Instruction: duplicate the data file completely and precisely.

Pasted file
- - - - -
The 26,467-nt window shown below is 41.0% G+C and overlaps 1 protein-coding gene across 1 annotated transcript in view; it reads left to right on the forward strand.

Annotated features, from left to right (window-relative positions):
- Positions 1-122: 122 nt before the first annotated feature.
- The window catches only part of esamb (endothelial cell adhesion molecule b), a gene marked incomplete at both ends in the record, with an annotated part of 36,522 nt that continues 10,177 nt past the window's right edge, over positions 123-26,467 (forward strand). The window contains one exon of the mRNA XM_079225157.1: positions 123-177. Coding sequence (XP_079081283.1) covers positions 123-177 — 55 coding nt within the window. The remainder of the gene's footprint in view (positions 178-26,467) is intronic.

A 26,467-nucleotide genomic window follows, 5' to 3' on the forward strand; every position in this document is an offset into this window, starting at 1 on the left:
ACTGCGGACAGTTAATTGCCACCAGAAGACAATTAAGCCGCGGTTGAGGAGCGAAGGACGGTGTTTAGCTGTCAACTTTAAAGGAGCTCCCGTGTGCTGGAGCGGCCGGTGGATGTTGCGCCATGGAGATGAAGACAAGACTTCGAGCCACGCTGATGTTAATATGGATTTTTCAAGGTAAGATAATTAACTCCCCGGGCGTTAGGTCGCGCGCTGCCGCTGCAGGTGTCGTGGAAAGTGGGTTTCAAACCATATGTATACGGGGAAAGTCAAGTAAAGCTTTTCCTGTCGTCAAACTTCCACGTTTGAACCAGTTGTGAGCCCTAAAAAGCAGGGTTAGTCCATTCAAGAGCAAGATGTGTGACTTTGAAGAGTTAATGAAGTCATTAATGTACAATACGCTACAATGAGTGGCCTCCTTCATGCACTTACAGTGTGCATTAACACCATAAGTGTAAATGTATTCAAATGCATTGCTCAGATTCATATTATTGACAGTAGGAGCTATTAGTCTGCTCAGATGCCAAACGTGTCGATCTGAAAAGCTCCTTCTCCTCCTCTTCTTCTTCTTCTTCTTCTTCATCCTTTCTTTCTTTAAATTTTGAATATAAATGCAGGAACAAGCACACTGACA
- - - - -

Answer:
The 26,467-nt window shown below is 41.0% G+C and overlaps 1 protein-coding gene across 1 annotated transcript in view; it reads left to right on the forward strand.

Annotated features, from left to right (window-relative positions):
- Positions 1-122: 122 nt before the first annotated feature.
- The window catches only part of esamb (endothelial cell adhesion molecule b), a gene marked incomplete at both ends in the record, with an annotated part of 36,522 nt that continues 10,177 nt past the window's right edge, over positions 123-26,467 (forward strand). The window contains one exon of the mRNA XM_079225157.1: positions 123-177. Coding sequence (XP_079081283.1) covers positions 123-177 — 55 coding nt within the window. The remainder of the gene's footprint in view (positions 178-26,467) is intronic.

A 26,467-nucleotide genomic window follows, 5' to 3' on the forward strand; every position in this document is an offset into this window, starting at 1 on the left:
ACTGCGGACAGTTAATTGCCACCAGAAGACAATTAAGCCGCGGTTGAGGAGCGAAGGACGGTGTTTAGCTGTCAACTTTAAAGGAGCTCCCGTGTGCTGGAGCGGCCGGTGGATGTTGCGCCATGGAGATGAAGACAAGACTTCGAGCCACGCTGATGTTAATATGGATTTTTCAAGGTAAGATAATTAACTCCCCGGGCGTTAGGTCGCGCGCTGCCGCTGCAGGTGTCGTGGAAAGTGGGTTTCAAACCATATGTATACGGGGAAAGTCAAGTAAAGCTTTTCCTGTCGTCAAACTTCCACGTTTGAACCAGTTGTGAGCCCTAAAAAGCAGGGTTAGTCCATTCAAGAGCAAGATGTGTGACTTTGAAGAGTTAATGAAGTCATTAATGTACAATACGCTACAATGAGTGGCCTCCTTCATGCACTTACAGTGTGCATTAACACCATAAGTGTAAATGTATTCAAATGCATTGCTCAGATTCATATTATTGACAGTAGGAGCTATTAGTCTGCTCAGATGCCAAACGTGTCGATCTGAAAAGCTCCTTCTCCTCCTCTTCTTCTTCTTCTTCTTCTTCATCCTTTCTTTCTTTAAATTTTGAATATAAATGCAGGAACAAGCACACTGACA